Google Android 2.3, based on the SDK
Jason Hiner is the Global Editor in Chief of TechRepublic and Global Long Form Editor of ZDNet. He is an award-winning journalist who writes about the people, products, and ideas that are revolutionizing the ways we live and work in the 21st century.
nothing special here -- I don't understand why they persist with that dorky green robot icon -- it may be open source but don't they have one real graphic designer amongst the makers ?? besides, 'Android' refers to a robot in a humanoid form, which is clearly not the case for the green garbage can.
I have the HTC Desire. I hope they will retain or give option to have the original style clock and the circular panel of buttons down at the bottom. Otherwise apart from the improvements, I will look for an addin to bring it back to what I have like Froyo. Agreed though it is space wasted at the bottom on the home screen if one was to push that point but I do like the circular 3D look as opposed to just having square 3D panels, it seems too simple a look and going backwards in design. We don't want a phone that looks plain as the Windows 7 look on a phone - maybe great in functionality but the interface looks like a childs play thing...
Android "rocks." Your list would be well served by doing a ranking across carriers; since your top 12 products work "vendor dependent." If there was a wish list, it isn't the platform but a request that applications like contacts, phone, and other essentials work in the same "modes" as the phone. HTC incredible, lovely device, but if you take a hands-free-speaker call in landscape mode the keyboard and features are all in portrait. A request that applications on a flexible platform themselves, be flexible. dw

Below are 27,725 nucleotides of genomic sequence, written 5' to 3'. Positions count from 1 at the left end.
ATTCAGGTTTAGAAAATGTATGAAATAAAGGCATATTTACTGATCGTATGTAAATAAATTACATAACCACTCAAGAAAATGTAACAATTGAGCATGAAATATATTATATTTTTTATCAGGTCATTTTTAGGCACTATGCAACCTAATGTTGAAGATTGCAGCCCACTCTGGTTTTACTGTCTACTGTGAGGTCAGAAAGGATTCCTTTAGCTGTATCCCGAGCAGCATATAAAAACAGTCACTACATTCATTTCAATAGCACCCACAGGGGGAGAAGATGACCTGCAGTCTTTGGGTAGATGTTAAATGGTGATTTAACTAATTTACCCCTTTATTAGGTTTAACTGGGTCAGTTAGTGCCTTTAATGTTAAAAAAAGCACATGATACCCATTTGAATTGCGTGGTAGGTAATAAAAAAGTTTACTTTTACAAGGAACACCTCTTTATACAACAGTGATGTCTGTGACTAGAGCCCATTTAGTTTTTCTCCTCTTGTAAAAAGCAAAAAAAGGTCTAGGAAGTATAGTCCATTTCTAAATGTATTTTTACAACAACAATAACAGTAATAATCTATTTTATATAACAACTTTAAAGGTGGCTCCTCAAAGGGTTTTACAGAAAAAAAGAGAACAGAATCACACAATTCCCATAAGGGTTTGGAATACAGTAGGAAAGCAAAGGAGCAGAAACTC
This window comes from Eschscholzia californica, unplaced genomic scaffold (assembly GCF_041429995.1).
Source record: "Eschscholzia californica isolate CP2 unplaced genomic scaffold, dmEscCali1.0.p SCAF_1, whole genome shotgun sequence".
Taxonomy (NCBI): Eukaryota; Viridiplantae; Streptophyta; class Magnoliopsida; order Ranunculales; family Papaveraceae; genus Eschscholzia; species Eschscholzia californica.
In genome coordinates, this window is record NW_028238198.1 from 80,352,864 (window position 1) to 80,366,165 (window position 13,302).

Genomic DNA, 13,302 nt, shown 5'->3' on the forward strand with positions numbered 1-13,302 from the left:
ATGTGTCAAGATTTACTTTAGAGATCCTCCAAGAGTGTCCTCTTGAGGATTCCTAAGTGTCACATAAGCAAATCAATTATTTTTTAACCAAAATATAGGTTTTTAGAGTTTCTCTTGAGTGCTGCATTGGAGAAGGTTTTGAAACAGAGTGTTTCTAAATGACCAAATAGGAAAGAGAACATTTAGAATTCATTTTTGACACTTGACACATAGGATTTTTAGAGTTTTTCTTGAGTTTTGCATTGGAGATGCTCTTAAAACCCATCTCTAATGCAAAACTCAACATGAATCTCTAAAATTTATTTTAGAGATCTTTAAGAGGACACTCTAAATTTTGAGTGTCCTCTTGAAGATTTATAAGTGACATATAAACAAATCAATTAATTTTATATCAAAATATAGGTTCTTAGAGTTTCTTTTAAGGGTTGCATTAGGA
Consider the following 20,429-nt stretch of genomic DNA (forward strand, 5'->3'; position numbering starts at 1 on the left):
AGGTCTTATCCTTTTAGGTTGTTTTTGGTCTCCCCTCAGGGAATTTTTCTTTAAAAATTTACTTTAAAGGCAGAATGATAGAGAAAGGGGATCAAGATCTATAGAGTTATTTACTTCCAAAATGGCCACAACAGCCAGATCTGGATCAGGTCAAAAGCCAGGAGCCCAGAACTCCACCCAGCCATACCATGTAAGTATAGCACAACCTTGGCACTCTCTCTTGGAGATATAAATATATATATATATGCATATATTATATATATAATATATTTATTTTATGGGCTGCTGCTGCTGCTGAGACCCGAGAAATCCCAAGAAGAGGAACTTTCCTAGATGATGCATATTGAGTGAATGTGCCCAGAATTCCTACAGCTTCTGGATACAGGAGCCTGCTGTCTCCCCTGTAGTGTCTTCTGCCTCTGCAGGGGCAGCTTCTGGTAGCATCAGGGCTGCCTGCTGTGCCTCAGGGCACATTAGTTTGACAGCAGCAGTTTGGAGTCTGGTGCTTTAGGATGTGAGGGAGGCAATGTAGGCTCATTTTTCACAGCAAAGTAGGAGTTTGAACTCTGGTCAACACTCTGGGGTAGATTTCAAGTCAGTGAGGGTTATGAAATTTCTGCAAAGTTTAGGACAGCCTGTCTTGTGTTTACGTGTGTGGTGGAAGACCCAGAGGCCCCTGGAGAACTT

What does the qwerty keyboard look like? No way am I going back to the number keypad to input characters.
I think Tech Republic is behind in the Android Arena as Gingerbread has been in the XDA and other Phone forums for a couple of weeks now. 2.3 custom ROMs will be available soon and we are anticipating a Honeycomb leak hopefully sooner than later.
Thanx for the screenshots, but I'm a bit more interested in how it performs, what phones will get it, will it drain the battery, etc.
All I see appear to be cosmetic like changes that a third party app may be able to replicate. Any change in performance? Does this version of Android let Google Voice really not use cell minutes? In my opinion, the Android already is the "iphone killer", and I hope that Google continues to innovate. Now if the other apps for the Android can get their act together, like Skype getting their SkypeIn number to work with the cell and to be able to use your Skype out plan without buring up your cell minutes. Why is that so hush-hush?
Looks pretty cool, I am sure that this is the iPhone killer. Getting one of these for work pretty soon.
What is up with everyone looking for an iPhone Killer? Let?s get real. Apple and the iPhone are here to stay. Google / Android is never going to Kill iPhone. Android provides a strong alternative to the iPhone; certain people will gravitate to one or the other depending on their needs. I for one have NO interest in iAnything but I strongly feel Android will fare much better if the goal is to satisfy needs, rather than "Kill the iPhone".
The media likes to call things X-killer and so many people buy into it. "Smartphone alternative" just isn't as catchy I guess. Let's all try to get along. :)
I think that should be the aim of OpenSource in general. Not to kill anything but simply satisfy needs and allow for extreme creativity whether in form or function. Solve problems, and build tools to provide solutions. Human beings should take care of the rest as has been shown by its progress up to now.
It's nice to hear about the official SDK with Gingerbread. But we need to see how it fares with its close competitor mobile devices.